So I did make the overnight oats, but made it in the morning with fresh cherries, so that I could have it in the afternoon.  Very different from cooked oatmeal, but good  - and it'll be fun to come up with more combinations of fruits and spices.  It also fits into my exercise and diet plans, so I encourage you to give it a try .

Overnight oats with fresh cherries

This makes one serving.

Take a clean mason jar or Weck jar that will hold 1 and a half cups.

1/2 cup rolled oats
1/2 cup milk (you can also use almond or coconut milk)
1/2 teaspoon good vanilla extract
a shake of cinnamon
Stir briefly , then add:

1/2 cup or more fresh pitted cherries (or bananas, or strawberries)
a drizzle of honey
Cover and set in fridge for several hours or overnight.

Off to make some more - it was delicious!

Saturday, December 31, 2016

Italian salad greens with ham, apple, and roasted cranberries

Post Christmas I was suddenly ravenous for ham and raw greens, salad - anything but cookies, which seemed to have been my diet for two or three weeks.  I haunted the supermarket and came home with a fat slice of ham and Italian salad greens - baby kale, baby mizuna, baby arugula, and radicchio ( which I left out because I didn't feel it fit in)

I made a very nice little oregano salad dressing, and tested an idea for roasted cranberries.  You can use raw cranberries easily, simply sliced in half.  Nice, sour, crunchy, but I liked the idea of a sweet/sour, barely roasted berry.  I think it's a nice perky addition, but go with the raw if you prefer.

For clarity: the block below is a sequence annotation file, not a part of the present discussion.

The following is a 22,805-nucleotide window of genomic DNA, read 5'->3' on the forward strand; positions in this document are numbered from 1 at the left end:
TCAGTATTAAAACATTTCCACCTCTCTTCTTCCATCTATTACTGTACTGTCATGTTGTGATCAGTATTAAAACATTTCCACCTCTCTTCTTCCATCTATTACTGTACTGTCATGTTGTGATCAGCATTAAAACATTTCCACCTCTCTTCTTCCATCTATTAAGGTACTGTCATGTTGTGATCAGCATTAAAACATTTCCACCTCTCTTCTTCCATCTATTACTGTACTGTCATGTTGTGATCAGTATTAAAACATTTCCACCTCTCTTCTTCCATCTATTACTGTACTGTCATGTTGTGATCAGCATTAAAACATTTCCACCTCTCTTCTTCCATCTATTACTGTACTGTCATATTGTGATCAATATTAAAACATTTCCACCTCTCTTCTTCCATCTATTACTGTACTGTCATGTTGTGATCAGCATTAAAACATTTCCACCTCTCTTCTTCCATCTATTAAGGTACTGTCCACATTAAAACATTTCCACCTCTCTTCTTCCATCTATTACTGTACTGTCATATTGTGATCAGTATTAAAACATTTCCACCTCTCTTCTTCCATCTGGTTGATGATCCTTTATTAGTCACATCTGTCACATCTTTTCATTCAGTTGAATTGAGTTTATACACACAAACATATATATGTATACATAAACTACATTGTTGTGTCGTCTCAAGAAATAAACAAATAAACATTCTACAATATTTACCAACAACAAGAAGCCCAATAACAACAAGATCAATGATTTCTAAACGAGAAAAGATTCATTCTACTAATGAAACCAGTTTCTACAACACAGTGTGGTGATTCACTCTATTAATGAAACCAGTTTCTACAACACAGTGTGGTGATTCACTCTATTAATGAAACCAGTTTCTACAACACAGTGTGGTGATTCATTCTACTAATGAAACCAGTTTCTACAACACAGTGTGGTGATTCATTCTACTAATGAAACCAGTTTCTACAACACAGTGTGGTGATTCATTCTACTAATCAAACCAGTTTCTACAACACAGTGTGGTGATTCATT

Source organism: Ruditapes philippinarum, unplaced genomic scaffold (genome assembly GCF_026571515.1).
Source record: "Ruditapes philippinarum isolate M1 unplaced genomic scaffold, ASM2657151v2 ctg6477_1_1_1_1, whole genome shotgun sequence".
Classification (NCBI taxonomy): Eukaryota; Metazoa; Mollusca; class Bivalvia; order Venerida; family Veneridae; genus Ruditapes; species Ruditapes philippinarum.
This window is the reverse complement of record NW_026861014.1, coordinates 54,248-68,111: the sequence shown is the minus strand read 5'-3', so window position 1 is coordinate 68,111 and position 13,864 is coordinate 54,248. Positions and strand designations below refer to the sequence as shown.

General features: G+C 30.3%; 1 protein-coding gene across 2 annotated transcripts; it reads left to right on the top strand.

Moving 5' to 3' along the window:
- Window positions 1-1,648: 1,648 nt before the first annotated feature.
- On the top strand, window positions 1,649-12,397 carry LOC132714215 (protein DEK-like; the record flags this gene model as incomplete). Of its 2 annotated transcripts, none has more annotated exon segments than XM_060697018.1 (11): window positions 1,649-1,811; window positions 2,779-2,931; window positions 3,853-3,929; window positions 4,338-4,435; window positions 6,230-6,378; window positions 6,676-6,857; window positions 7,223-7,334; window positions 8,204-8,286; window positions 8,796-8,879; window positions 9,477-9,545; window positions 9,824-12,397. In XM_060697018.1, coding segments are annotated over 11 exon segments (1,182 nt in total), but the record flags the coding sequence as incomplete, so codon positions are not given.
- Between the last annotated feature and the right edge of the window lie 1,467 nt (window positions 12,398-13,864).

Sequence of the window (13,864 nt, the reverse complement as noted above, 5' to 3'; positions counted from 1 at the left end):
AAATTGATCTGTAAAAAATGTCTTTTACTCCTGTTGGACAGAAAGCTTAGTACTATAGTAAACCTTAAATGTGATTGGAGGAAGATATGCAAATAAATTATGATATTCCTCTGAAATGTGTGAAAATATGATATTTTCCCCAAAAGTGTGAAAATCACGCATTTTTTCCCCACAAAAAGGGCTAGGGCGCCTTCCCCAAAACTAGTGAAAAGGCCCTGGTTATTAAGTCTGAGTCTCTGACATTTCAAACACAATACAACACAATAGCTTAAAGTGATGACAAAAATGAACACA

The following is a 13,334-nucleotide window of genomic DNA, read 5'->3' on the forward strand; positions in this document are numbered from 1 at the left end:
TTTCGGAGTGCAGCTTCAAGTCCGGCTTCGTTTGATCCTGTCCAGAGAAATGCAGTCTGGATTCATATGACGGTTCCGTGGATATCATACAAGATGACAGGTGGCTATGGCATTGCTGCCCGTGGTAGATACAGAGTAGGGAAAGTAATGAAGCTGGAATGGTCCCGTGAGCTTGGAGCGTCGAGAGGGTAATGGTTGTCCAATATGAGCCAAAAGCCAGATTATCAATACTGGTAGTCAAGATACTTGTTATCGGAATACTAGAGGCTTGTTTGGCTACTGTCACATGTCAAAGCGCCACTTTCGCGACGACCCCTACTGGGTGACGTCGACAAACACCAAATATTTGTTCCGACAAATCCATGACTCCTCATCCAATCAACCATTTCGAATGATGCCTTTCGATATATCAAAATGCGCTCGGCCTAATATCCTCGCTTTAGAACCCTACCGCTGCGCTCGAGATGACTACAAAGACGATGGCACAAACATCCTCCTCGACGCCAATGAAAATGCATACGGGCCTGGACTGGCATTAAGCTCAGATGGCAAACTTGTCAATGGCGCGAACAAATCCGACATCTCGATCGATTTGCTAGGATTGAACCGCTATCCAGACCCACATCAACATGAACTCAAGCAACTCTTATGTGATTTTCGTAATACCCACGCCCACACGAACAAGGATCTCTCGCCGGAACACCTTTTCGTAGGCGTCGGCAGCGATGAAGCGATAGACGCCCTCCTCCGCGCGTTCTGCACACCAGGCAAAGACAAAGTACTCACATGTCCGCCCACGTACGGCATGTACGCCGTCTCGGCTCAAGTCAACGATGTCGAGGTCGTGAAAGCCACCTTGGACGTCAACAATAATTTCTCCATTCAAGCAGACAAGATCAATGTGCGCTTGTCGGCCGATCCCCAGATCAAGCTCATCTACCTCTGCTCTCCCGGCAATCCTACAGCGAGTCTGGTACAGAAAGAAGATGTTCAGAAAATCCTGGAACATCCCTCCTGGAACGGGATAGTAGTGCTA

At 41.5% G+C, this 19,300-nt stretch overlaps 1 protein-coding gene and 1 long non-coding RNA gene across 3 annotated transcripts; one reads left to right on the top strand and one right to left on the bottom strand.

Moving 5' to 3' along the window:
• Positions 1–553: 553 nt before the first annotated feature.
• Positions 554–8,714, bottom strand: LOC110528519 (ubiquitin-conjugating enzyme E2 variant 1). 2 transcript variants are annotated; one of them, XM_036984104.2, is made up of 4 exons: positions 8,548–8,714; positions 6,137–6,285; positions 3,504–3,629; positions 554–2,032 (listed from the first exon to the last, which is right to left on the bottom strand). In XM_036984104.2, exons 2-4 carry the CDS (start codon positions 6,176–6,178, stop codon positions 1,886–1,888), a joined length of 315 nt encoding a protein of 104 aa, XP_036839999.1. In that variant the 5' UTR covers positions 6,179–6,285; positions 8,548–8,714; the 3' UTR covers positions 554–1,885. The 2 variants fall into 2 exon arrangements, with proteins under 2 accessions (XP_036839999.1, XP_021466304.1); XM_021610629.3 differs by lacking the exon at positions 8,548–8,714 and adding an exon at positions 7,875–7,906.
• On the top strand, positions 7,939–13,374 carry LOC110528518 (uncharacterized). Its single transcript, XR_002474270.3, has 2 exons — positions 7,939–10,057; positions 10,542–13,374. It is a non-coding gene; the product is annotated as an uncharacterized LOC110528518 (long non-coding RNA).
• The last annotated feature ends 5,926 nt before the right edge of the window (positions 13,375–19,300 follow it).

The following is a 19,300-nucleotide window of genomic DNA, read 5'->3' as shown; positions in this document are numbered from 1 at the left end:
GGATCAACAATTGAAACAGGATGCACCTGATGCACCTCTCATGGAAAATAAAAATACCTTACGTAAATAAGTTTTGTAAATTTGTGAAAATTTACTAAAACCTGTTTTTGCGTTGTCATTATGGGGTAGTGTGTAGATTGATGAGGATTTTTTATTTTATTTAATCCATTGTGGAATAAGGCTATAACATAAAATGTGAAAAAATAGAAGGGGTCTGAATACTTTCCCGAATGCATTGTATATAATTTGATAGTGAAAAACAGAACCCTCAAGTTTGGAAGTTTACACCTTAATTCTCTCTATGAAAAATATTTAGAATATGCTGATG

Such a nice lunch!  But..... then I discovered I had left my camera at my daughter's house on Christmas Day.  I scrambled and searched and found a 2008 Powershot and took these remarkably retro photos of that very delicious salad.  Oh, how cameras have changed!

For the greens:  
Arrange in a large salad bowl or platter

For the ham :
Slice strips of ham about 4-5 inches long, maybe 1/2 inch thick
Arrange on top of greens.

Sliced apple chunks:
Slice a Granny Smith apple into thick slices, removing the core.
Cut each slice in half and arrange on greens.

The oregano salad dressing:

3 T. red wine vinegar
3 T. California olive oil
1 teaspoon dijon mustard
1 heaping teaspoon dried oregano
kosher salt
freshly ground pepper

Drizzle on top of the greens as desired.

For the roasted cranberries:
Marinate whole raw cranberries in a small bowl with 2 tablespoons olive oil, and 2 tablespoons sugar for an hour.
Preheat oven to 350F.  
Spoon the raw cranberries onto a baking sheet covered with foil or parchment.
As soon as the oven is at 350F, turn off the oven.
Slide the cranberries into the turned off oven and let sit in oven for 25 minutes.
Remove, cool, and sprinkle on salad.

A very Happy New Year to you all - hug people (and pets) you love, and believe in the goodness.

Saturday, December 24, 2016

a merry little Christmas

Wow - it's been a long time between posts, but here I am today to wish you the most wonderful Christmas and holiday!  I've been baking for friends and family, attended a delightful cookie baking and decorating party with my grandchildren, delighted in a true snowfall here in the city, made more cookies, and my Christmas biscotti, and , as always, missed my sister, especially this time of year.

Looking forward to Christmas with family, and making resolutions , which includes being a little better with posting:), taking the time to make a real meal for one or two, rather than just heating up leftovers - I tend heavily toward huge pots of soup which somehow have to be eaten.  More walks, more city exploring (though I am not a city person), some meaningful volunteering as the next year ticks closer, and political activism.  Be well, dear friends, and enjoy the day.

Friday, December 9, 2016